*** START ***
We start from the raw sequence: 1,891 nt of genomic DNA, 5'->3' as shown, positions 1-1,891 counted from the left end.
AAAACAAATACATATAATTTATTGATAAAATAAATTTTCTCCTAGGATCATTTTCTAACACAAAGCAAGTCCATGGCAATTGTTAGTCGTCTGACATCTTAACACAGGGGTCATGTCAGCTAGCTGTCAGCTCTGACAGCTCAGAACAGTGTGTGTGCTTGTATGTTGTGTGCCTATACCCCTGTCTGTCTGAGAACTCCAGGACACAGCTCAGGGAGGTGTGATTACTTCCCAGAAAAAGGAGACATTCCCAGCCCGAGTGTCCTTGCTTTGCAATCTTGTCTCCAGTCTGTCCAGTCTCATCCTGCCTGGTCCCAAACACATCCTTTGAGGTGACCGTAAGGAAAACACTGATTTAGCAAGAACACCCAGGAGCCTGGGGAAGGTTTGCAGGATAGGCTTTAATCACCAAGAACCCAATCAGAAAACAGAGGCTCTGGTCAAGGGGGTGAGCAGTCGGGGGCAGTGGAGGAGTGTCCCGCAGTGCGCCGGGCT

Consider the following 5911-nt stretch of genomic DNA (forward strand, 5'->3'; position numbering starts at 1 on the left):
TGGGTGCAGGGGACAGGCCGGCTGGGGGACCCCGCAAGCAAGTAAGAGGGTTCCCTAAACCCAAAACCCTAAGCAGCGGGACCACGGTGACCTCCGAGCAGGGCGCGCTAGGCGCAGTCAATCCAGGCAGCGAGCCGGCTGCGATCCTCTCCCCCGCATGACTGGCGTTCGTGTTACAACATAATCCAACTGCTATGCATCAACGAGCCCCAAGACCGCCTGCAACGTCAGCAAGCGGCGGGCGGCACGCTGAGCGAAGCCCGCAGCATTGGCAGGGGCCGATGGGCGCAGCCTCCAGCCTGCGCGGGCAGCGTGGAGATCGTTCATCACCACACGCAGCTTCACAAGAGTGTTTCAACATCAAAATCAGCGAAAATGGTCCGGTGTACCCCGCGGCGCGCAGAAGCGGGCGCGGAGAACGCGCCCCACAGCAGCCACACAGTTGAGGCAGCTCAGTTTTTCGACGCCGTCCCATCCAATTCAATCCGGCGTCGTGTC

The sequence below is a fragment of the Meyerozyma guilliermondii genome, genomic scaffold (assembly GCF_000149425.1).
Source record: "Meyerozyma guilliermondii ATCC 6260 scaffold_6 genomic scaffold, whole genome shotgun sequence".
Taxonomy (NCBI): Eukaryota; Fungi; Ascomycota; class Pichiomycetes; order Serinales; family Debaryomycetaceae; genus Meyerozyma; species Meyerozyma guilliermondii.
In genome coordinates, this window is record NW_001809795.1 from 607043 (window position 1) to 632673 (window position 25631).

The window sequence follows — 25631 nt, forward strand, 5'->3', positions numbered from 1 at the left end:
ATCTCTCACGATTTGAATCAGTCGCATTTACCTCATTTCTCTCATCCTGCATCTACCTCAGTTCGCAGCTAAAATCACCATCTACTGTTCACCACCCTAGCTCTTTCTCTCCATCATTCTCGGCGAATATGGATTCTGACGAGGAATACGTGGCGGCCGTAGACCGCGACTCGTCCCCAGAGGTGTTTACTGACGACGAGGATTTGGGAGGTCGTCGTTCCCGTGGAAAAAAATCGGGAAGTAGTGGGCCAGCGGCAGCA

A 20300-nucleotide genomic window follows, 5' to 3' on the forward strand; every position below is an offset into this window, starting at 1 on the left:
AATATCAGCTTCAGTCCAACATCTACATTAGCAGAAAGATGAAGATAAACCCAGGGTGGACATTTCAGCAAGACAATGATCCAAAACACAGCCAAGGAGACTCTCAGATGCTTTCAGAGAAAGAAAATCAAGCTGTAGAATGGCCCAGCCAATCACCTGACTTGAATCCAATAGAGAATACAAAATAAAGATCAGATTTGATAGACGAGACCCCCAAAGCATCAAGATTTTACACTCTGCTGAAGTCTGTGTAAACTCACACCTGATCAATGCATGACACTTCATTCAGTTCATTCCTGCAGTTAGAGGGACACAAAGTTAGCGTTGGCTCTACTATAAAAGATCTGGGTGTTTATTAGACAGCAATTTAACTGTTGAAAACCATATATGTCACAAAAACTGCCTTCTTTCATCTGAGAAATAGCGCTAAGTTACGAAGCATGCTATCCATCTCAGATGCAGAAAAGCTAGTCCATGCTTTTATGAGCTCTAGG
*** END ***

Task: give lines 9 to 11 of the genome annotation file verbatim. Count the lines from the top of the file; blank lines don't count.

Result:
The window sequence follows — 25631 nt, forward strand, 5'->3', positions numbered from 1 at the left end:
ATCTCTCACGATTTGAATCAGTCGCATTTACCTCATTTCTCTCATCCTGCATCTACCTCAGTTCGCAGCTAAAATCACCATCTACTGTTCACCACCCTAGCTCTTTCTCTCCATCATTCTCGGCGAATATGGATTCTGACGAGGAATACGTGGCGGCCGTAGACCGCGACTCGTCCCCAGAGGTGTTTACTGACGACGAGGATTTGGGAGGTCGTCGTTCCCGTGGAAAAAAATCGGGAAGTAGTGGGCCAGCGGCAGCA

A 20300-nucleotide genomic window follows, 5' to 3' on the forward strand; every position below is an offset into this window, starting at 1 on the left: